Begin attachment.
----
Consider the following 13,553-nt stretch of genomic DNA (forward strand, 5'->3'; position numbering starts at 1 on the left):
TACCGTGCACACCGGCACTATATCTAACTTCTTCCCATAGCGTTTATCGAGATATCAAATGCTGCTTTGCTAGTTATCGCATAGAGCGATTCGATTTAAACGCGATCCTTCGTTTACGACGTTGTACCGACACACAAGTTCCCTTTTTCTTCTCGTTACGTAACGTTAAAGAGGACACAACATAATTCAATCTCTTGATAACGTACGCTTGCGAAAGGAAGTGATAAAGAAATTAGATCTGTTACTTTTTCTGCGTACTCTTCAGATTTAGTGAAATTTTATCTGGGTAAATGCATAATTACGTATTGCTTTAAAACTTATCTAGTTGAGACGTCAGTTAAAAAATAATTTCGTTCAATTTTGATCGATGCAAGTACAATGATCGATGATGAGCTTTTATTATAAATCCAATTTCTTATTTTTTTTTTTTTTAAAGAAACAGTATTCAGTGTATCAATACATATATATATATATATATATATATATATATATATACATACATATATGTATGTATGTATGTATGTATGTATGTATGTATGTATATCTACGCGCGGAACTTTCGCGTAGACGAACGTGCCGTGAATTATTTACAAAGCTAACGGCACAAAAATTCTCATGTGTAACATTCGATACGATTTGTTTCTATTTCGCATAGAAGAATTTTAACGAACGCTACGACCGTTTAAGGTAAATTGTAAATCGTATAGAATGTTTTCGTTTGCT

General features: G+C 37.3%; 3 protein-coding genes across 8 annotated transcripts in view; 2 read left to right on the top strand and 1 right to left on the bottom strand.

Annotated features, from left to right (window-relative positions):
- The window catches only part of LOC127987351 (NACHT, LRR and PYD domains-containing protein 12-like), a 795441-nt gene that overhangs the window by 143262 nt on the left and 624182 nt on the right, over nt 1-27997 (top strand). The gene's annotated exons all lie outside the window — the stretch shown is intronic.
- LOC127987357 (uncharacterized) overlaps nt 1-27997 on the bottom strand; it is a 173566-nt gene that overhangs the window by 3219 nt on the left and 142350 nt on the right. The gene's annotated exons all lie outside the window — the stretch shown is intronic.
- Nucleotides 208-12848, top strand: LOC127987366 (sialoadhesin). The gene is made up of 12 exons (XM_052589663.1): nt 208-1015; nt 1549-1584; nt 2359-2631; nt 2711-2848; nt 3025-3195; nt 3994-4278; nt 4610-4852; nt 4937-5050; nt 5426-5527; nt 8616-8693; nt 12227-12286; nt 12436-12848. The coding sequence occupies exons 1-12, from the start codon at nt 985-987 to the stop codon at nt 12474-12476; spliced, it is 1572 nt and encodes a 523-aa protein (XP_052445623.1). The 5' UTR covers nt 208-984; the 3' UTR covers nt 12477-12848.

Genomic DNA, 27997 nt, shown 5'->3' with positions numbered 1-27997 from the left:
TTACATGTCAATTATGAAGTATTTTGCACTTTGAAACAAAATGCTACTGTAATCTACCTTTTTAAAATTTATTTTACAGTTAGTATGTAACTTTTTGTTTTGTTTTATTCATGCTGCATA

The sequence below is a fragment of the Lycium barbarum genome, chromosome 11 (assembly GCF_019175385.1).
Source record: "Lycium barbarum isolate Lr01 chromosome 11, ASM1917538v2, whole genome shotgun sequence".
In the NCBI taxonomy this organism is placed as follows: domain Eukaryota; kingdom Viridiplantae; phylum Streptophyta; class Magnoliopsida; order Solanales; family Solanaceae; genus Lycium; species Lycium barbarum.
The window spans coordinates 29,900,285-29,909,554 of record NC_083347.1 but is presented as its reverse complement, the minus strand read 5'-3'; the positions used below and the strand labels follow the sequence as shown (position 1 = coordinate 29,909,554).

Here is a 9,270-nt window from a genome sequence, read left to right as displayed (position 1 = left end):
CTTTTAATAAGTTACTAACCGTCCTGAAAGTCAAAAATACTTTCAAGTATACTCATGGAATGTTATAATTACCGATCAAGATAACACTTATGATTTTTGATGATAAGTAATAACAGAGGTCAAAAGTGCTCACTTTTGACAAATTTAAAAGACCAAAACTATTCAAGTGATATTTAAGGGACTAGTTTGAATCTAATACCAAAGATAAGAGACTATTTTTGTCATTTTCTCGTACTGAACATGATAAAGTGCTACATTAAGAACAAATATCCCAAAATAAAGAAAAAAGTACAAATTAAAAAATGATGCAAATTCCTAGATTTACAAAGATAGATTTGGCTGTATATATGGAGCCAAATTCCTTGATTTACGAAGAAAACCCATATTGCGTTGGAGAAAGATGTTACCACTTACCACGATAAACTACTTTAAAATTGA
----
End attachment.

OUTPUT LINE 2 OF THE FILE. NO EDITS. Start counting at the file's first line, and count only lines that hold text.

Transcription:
TACCGTGCACACCGGCACTATATCTAACTTCTTCCCATAGCGTTTATCGAGATATCAAATGCTGCTTTGCTAGTTATCGCATAGAGCGATTCGATTTAAACGCGATCCTTCGTTTACGACGTTGTACCGACACACAAGTTCCCTTTTTCTTCTCGTTACGTAACGTTAAAGAGGACACAACATAATTCAATCTCTTGATAACGTACGCTTGCGAAAGGAAGTGATAAAGAAATTAGATCTGTTACTTTTTCTGCGTACTCTTCAGATTTAGTGAAATTTTATCTGGGTAAATGCATAATTACGTATTGCTTTAAAACTTATCTAGTTGAGACGTCAGTTAAAAAATAATTTCGTTCAATTTTGATCGATGCAAGTACAATGATCGATGATGAGCTTTTATTATAAATCCAATTTCTTATTTTTTTTTTTTTTAAAGAAACAGTATTCAGTGTATCAATACATATATATATATATATATATATATATATATATATACATACATATATGTATGTATGTATGTATGTATGTATGTATGTATGTATATCTACGCGCGGAACTTTCGCGTAGACGAACGTGCCGTGAATTATTTACAAAGCTAACGGCACAAAAATTCTCATGTGTAACATTCGATACGATTTGTTTCTATTTCGCATAGAAGAATTTTAACGAACGCTACGACCGTTTAAGGTAAATTGTAAATCGTATAGAATGTTTTCGTTTGCT